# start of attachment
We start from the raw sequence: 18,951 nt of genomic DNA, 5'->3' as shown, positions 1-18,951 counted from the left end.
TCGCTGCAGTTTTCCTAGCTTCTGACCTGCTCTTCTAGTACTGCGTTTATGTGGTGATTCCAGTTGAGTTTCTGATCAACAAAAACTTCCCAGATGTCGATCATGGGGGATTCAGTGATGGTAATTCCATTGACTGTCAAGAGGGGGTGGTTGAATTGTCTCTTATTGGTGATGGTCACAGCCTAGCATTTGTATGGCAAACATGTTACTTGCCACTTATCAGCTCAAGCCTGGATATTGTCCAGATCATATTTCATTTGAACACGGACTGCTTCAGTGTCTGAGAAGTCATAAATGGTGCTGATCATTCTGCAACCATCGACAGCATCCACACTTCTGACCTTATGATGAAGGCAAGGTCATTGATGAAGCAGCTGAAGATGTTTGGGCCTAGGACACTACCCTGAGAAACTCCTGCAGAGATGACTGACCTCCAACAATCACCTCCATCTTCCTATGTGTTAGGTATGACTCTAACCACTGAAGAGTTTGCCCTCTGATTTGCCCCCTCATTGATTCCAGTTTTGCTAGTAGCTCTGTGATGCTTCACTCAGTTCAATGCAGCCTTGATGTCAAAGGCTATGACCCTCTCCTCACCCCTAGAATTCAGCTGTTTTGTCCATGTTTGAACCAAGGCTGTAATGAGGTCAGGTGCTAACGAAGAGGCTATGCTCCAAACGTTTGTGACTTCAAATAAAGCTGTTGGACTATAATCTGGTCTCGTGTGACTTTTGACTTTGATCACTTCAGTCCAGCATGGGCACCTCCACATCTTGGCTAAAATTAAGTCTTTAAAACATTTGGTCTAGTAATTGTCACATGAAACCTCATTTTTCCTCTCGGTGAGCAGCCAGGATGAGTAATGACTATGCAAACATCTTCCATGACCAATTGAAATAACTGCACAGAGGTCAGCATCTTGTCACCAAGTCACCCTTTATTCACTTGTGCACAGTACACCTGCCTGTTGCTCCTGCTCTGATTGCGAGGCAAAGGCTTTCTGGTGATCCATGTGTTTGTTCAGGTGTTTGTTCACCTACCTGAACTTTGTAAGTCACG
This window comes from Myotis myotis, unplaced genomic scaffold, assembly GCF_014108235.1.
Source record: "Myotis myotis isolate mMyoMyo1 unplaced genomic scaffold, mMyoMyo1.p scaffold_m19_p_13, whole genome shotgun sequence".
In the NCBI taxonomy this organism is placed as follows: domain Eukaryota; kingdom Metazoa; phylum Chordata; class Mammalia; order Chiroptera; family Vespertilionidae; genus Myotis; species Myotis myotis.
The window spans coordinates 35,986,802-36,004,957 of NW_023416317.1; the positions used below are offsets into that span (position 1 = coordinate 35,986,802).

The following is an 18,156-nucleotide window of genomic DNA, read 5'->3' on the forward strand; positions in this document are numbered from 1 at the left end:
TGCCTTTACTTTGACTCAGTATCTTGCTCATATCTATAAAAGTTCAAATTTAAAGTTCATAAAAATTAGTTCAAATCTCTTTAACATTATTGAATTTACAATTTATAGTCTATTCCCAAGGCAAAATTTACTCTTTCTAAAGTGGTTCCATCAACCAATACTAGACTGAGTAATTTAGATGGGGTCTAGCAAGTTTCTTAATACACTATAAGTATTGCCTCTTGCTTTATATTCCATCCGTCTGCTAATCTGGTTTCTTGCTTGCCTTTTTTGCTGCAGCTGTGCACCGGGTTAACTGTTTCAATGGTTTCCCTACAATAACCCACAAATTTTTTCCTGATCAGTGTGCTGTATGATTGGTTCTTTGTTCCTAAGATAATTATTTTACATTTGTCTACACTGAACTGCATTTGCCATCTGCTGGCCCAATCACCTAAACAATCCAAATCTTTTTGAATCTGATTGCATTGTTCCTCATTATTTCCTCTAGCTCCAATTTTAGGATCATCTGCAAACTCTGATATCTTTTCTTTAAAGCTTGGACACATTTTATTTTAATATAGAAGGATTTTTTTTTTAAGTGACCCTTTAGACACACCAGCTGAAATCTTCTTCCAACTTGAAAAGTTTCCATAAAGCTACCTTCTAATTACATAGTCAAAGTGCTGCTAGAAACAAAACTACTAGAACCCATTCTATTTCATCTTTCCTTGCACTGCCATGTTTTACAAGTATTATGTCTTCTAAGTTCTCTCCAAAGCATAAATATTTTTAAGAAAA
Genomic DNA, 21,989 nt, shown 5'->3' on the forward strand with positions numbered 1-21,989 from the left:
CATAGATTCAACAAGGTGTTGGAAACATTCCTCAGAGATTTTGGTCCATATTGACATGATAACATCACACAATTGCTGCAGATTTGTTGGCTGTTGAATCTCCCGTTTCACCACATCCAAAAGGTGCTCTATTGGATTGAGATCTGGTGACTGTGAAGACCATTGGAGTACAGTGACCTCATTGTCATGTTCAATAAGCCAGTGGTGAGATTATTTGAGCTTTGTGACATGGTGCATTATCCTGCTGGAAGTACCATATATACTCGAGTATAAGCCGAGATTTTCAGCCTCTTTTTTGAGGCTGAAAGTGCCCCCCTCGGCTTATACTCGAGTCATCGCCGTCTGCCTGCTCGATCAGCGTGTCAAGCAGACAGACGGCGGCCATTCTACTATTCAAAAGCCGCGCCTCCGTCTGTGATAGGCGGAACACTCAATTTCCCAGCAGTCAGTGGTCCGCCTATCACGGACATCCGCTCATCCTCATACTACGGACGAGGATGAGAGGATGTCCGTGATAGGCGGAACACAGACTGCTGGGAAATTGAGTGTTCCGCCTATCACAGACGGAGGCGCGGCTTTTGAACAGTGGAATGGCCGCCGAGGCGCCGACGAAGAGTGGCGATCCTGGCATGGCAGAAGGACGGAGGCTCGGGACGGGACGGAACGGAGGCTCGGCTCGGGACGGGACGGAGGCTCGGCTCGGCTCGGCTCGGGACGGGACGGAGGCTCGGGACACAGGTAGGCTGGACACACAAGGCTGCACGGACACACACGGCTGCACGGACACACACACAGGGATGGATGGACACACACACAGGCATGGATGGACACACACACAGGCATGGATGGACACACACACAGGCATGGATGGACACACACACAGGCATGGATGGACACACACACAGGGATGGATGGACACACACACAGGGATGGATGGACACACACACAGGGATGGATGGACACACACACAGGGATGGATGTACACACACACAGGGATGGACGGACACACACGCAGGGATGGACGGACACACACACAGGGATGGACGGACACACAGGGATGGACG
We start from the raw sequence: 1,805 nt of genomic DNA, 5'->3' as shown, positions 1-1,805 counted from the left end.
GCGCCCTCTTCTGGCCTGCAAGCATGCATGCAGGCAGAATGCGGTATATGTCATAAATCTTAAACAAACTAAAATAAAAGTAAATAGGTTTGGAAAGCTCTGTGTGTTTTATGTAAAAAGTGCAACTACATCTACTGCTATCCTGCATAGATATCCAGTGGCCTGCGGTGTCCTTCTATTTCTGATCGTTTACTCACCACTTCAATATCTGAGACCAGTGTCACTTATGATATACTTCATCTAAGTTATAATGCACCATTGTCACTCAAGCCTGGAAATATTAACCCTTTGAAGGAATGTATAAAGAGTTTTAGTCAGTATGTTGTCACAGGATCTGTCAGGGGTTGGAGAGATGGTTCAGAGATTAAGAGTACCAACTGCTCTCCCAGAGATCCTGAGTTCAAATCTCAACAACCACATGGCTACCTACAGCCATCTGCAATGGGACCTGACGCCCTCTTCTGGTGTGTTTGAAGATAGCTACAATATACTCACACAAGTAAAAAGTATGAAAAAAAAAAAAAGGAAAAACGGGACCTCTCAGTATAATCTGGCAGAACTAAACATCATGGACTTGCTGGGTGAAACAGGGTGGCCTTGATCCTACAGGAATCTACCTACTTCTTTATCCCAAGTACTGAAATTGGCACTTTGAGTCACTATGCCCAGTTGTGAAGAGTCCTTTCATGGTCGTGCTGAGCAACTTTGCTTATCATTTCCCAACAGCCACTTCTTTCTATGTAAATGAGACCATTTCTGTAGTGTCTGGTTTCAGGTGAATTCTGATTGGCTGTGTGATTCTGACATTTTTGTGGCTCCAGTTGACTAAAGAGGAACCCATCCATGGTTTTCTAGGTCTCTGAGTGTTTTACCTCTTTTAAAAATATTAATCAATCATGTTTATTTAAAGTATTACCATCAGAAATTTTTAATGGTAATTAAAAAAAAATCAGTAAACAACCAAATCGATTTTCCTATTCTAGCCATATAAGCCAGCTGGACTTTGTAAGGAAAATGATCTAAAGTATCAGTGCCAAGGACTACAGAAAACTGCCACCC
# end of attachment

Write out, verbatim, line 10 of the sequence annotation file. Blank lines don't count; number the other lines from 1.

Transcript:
CATAGATTCAACAAGGTGTTGGAAACATTCCTCAGAGATTTTGGTCCATATTGACATGATAACATCACACAATTGCTGCAGATTTGTTGGCTGTTGAATCTCCCGTTTCACCACATCCAAAAGGTGCTCTATTGGATTGAGATCTGGTGACTGTGAAGACCATTGGAGTACAGTGACCTCATTGTCATGTTCAATAAGCCAGTGGTGAGATTATTTGAGCTTTGTGACATGGTGCATTATCCTGCTGGAAGTACCATATATACTCGAGTATAAGCCGAGATTTTCAGCCTCTTTTTTGAGGCTGAAAGTGCCCCCCTCGGCTTATACTCGAGTCATCGCCGTCTGCCTGCTCGATCAGCGTGTCAAGCAGACAGACGGCGGCCATTCTACTATTCAAAAGCCGCGCCTCCGTCTGTGATAGGCGGAACACTCAATTTCCCAGCAGTCAGTGGTCCGCCTATCACGGACATCCGCTCATCCTCATACTACGGACGAGGATGAGAGGATGTCCGTGATAGGCGGAACACAGACTGCTGGGAAATTGAGTGTTCCGCCTATCACAGACGGAGGCGCGGCTTTTGAACAGTGGAATGGCCGCCGAGGCGCCGACGAAGAGTGGCGATCCTGGCATGGCAGAAGGACGGAGGCTCGGGACGGGACGGAACGGAGGCTCGGCTCGGGACGGGACGGAGGCTCGGCTCGGCTCGGCTCGGGACGGGACGGAGGCTCGGGACACAGGTAGGCTGGACACACAAGGCTGCACGGACACACACGGCTGCACGGACACACACACAGGGATGGATGGACACACACACAGGCATGGATGGACACACACACAGGCATGGATGGACACACACACAGGCATGGATGGACACACACACAGGCATGGATGGACACACACACAGGGATGGATGGACACACACACAGGGATGGATGGACACACACACAGGGATGGATGGACACACACACAGGGATGGATGTACACACACACAGGGATGGACGGACACACACGCAGGGATGGACGGACACACACACAGGGATGGACGGACACACAGGGATGGACG